Will Trump’s assault on Chinese currency trigger a full-blown trade war?
For two decades, China has been one of the countries on a US watch list aimed at identifying trading partners that manipulate their currencies in order to keep their exports cheap.
Complaints that Beijing kept the yuan exchange rate artificially low escalated as China’s bilateral trade surplus soared, with regular threats to label it a currency manipulator.
The accusation from the US has never disturbed China’s own pace of currency reform
Sun Lijian, Fudan University
Washington has not taken that drastic step since the early 1990s, but US president-elect Donald Trump has vowed to do so, shrugging off the prospect of exacerbated tensions between the world’s two largest economies.
Trump is not the first American politician to vow to play hardball with China during an election campaign. In 1992, Ross Perot accused president George H. W. Bush of shipping jobs to China. Before the 2000 election, Bush’s son, George W., vowed to treat China as an economic competitor. Four years later, John Kerry accused president George W. Bush of being “asleep at the wheel” for failing to address China’s currency manipulation. During a 2008 Democratic Party primary debate, Barack Obama vowed to “take [China] to the mat on [currency manipulation]”.
But President Obama’s administration refrained from labelling China a currency manipulator. During a 2012 presidential election debate with Obama, Republican Party nominee Mitt Romney made the boldest campaign promise on the issue, vowing to label China a currency manipulator on “day one” in office.
So when Trump vowed on the campaign trail to attack China’s currency policy and slap a 45 per cent tariff on imports from China, on the other side of the Pacific the Chinese leadership, think-tanks and state media took it as just more angry rhetoric. They thought Trump, like his predecessors, would embrace engagement.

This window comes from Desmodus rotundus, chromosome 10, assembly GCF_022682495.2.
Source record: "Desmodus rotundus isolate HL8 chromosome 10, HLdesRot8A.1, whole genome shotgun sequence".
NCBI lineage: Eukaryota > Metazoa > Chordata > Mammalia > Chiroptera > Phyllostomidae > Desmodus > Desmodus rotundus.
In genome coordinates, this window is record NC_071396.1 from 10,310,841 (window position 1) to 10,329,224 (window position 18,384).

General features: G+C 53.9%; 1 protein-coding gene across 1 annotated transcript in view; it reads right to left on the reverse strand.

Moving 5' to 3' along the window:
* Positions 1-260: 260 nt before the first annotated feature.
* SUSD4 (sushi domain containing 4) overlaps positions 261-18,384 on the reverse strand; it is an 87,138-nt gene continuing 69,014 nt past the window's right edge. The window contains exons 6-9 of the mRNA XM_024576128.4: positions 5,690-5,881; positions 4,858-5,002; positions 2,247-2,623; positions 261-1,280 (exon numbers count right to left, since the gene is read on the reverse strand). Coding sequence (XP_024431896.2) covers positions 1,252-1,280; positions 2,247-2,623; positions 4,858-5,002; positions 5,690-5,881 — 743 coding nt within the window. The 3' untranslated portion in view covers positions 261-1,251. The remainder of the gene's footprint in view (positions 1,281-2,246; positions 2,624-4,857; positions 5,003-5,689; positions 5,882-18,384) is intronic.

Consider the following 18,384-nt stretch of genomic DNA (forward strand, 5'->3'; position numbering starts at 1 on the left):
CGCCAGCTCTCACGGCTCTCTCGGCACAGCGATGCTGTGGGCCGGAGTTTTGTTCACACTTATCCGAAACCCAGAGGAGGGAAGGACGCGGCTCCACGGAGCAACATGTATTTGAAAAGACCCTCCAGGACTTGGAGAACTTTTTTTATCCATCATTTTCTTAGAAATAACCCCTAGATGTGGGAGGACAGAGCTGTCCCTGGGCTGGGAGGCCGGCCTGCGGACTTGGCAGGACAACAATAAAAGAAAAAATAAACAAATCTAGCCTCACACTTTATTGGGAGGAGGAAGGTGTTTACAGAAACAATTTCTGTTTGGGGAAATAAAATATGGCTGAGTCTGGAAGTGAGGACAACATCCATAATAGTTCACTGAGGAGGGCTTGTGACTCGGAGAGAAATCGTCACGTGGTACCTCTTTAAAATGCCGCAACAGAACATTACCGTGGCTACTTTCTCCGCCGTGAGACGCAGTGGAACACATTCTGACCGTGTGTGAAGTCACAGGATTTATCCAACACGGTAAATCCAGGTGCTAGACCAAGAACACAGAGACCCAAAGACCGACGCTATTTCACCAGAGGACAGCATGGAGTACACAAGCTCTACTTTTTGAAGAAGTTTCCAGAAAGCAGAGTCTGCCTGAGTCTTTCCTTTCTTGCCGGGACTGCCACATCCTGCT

But a succession of red flags since Trump’s election victory in November have caught them off guard. It was only recently that China, in the middle of intense horse trading ahead of the Communist Party’s national congress this autumn, began to prepare for economic ties with the US entering uncharted waters.
“China will not undertake radical reforms in foreign exchange rate polices, if that’s what the US would press for,” said Sun Lijian, an economist at Fudan University in Shanghai. “The accusation from the US has never disturbed China’s own pace of currency reform, and it would remain so this time.”
China was first listed as a currency manipulator by the George H. W. Bush administration in May 1992. The US Treasury Department report attributed the inclusion to “the size and growth of China’s external payments surpluses” resulting from “pervasive administrative controls” maintained by Beijing, “including a highly regulated system of foreign exchange allocation and direct controls on imports.
China’s trade surplus with the US had jumped 22 per cent a year earlier, to US$12.7 billion, as Chinese-made footwear, furniture and toys began to make inroads into the American market. That made it the source of America’s second-largest bilateral deficit, trailing only Japan.
China had a dual exchange rate system at the time, with an administrated rate applied to trade transactions under the state plan and a second rate determined in foreign exchange adjustment centres. There was also a sizeable black market.
In early 1992, Beijing announced a renewed commitment to broad economic reform. A year later it devalued the yuan by 5 per cent and its surplus with the US widened by US$4.5 billion. In 1994, China unified its dual exchange rates and devalued the yuan by 33 per cent from 5.8 per US dollar to 8.7.
The US welcomed the rate unification, but continued to label China a currency manipulator in a July 1994 report due to “China’s continued reliance on foreign exchange restrictions that could limit imports”.
The US joined the World Trade Organisation (WTO) at the start of the next year and since then has sought to solve trade disputes via WTO mechanisms and has never labelled any country a currency manipulator.